Early in his short career, Jimi Hendrix wrote a blues song called "Hey Joe," that was nothing more than a pretext for his improvisatory guitar genius. The lyrics are simple and formulaic:
Where ya goin' to
With that gun in your hand?
I'm going' to shoot my old lady
I caught her messin round
with another man.
I'm reminded of that Hendrix song every time I leave my house here on my Philippine island and walk down the highway. Every time I do, I hear someone yelling "Hey Joe!" at me. It's an exclamation that foreigners have heard for decades in the Philippines, ever since World War Two, when American GIs were the first foreigners ever seen in some parts of this country. You won't hear it in Manila or in any tourist area, simply because there are far more foreigners around. But down here in the Sticks, where foreign faces are still a notable occasion for the natives, it's uttered almost as a joke. Living here as long as I have, however, has made it the most irritating phrase I know.
One of the things that some people hate, but that I happen to love, about living in a big American city is the utter anonymity that living there makes possible. One can live anywhere in such a city without ever knowing the names of one's neighbors and, more importantly, without their ever knowing yours. Standing in a crowd, one might as well be invisible.
But here in the Philippine provinces, from the moment I emerge from my house to the time when I go back inside, I am the center of attention for whomever is outside. I am aware of a number of eyes that are on me. I can feel the weight of their stares. My Filipino friends are shocked when I tell them this: that when I go to town, or to the market, or into a mall or supermarket, I am watched with unnerving scrutiny. The looks seem inspired by various things, everything from simple curiosity to sexual attraction to downright hostility. I have found that wearing sunglasses helps to soften the stares.
Men will make comments in dialect that are easy to guess at as I walk by a group of them, and the comments are usually scatalogical. They will make feeble jokes, like all of their jokes, at my expense. There are even a few who will simply stand in my way, agape, and scowl at me as I pass by them. Women will be so bold as to address my companion with questions about my sexual predilections. Am I sadistic? they will ask. (They have all heard stories about how foreigners are all sexual "manyakes" [maniacs].) Young women, many of them still in high school, will exhibit curiosity in easily misconstruable terms. Most of their overtures are innocent, but I have never been crazy enough to take therm seriously.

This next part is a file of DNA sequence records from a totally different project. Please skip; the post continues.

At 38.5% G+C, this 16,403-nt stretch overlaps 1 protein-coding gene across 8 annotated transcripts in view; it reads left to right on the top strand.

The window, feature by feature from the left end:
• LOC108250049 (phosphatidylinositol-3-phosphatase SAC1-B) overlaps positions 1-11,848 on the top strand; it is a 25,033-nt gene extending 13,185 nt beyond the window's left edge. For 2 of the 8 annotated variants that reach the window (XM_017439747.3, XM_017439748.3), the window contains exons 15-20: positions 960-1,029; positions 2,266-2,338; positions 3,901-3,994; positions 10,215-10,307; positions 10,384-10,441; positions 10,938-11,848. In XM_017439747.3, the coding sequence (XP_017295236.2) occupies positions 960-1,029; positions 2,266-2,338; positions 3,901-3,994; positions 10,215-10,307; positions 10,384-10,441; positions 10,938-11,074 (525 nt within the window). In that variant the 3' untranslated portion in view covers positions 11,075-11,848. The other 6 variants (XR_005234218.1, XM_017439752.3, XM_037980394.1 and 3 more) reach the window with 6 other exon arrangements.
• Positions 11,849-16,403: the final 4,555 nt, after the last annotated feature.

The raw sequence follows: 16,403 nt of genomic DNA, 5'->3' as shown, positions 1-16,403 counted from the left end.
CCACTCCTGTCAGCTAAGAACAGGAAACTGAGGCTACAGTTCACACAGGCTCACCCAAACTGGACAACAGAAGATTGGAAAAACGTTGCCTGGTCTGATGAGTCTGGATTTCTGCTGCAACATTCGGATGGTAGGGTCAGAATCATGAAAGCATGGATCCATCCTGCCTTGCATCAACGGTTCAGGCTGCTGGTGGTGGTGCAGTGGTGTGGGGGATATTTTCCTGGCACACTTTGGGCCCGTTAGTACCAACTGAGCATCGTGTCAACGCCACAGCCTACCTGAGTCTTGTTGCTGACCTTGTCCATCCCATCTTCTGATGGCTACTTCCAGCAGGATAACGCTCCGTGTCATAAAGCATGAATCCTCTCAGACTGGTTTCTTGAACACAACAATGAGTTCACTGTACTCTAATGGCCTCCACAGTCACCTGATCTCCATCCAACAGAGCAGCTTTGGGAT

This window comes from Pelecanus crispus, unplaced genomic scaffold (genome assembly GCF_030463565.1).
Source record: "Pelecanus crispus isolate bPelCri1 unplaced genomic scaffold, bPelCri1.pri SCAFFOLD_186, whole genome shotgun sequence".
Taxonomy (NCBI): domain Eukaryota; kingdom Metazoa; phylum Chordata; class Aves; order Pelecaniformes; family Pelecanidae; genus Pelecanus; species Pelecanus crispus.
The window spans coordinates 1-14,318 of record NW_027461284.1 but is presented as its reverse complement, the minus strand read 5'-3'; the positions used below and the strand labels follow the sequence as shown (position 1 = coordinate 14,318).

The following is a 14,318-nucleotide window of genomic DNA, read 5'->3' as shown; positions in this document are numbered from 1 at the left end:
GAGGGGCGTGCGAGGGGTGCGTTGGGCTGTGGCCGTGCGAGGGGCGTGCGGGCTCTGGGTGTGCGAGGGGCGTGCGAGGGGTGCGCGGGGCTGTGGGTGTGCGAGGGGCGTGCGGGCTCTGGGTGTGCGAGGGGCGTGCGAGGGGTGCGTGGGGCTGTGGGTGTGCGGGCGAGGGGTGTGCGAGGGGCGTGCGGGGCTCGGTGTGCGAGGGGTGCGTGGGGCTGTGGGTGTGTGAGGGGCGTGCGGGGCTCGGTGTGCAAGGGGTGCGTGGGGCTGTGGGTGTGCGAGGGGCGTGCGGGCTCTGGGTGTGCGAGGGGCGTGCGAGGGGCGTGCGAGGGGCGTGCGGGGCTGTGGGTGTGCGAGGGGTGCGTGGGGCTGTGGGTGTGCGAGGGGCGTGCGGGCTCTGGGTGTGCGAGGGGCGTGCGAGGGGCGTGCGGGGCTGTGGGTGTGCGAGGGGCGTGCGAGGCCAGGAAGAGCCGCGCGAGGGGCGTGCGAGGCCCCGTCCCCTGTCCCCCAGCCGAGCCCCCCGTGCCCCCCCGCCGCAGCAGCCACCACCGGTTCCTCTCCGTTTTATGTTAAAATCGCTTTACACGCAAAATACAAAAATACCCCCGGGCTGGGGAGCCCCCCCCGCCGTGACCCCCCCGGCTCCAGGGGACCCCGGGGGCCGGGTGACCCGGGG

Taken all together - the pervasive heat, which glues my shirt to my back within minutes, the constant hazard of being overcharged for everything (my companion handles all my cash transactions), the staring eyes, the contemptuous jokes, the come-ons, and the cries of HeyJoe - it is with understandable relief that I arrive home and close the door. It is only within the walls of my house that I can relax, that I can let down my guard and be myself. I am rarely out of range of one or another electric fan. And as time has passed, I have found fewer occasions to leave the house. Moritz Thomsen, a Peace Corps volunteer in Ecuador, got it right when he wrote: "I think anyone who has not lived the wholly public life of a foreigner in a small town, where every scratch and belch is noted with fascinated curiosity, cannot realize how essential it is to have a place of refuge where you can hide from time to time and reform yourself."*
Privacy is something of which Filipinos have only a nebulous understanding. For them, to be "private" seems to carry some of the Latin meaning, to be "deprived." Rumors were spread among my neighbors about my staying indoors so much - that I must be hiding there, that I'm living here in a Philippine province because I am on the run for some mysterious offense. Like everything else, these rumors are merely to be endured. There is nothing to be said. And how should I explain myself?
Why did I have to travel six thousand miles to become a recluse? In Alaska, where I lived prior to coming to the Philippines, I lived indoors because of the cold, which lasted half the year. Despite it's reputation as America's "last frontier," I didn't encounter much in the way of outdoor activities there. Here, among 7, 107 islands belonging to the Philippines, beaches are ubiquitous. But because virtually all of them are privately owned, and because Filipinos seem to fear the water (most of them never learned how to swim) and would rather not further darken their brown skin, the beaches are deserted. I don't go sightseeing. I have seen all the sights worth seeing. There are no centuries-old Spanish churches on my island. There are several garish mansions, all belonging to the despotic governing family. There are views, most of which require some amount of travel to view.
So I stay indoors, watching the American - and some British and Australian - news, Hollywood movies, with an occasional foray into a true foreign film (Filipino movies and TV are beneath comment), reading and writing, and going online. I show up when I'm invited to a bash, with barbecued pig, lots of tuba (fermented coconut juice), and Empy (Emperador Brandy). But because men and women are segregated, and because I can hear my lonely electric fan calling to me from across the kilometers, I don't stay long. And as I stroll toward the highway to hire a trike to take me home, I always hear, like a constant refrain, voices calling "Hey Joe!"
*Mortitz Thomsen, Living Poor: A Peace Corps Chronicle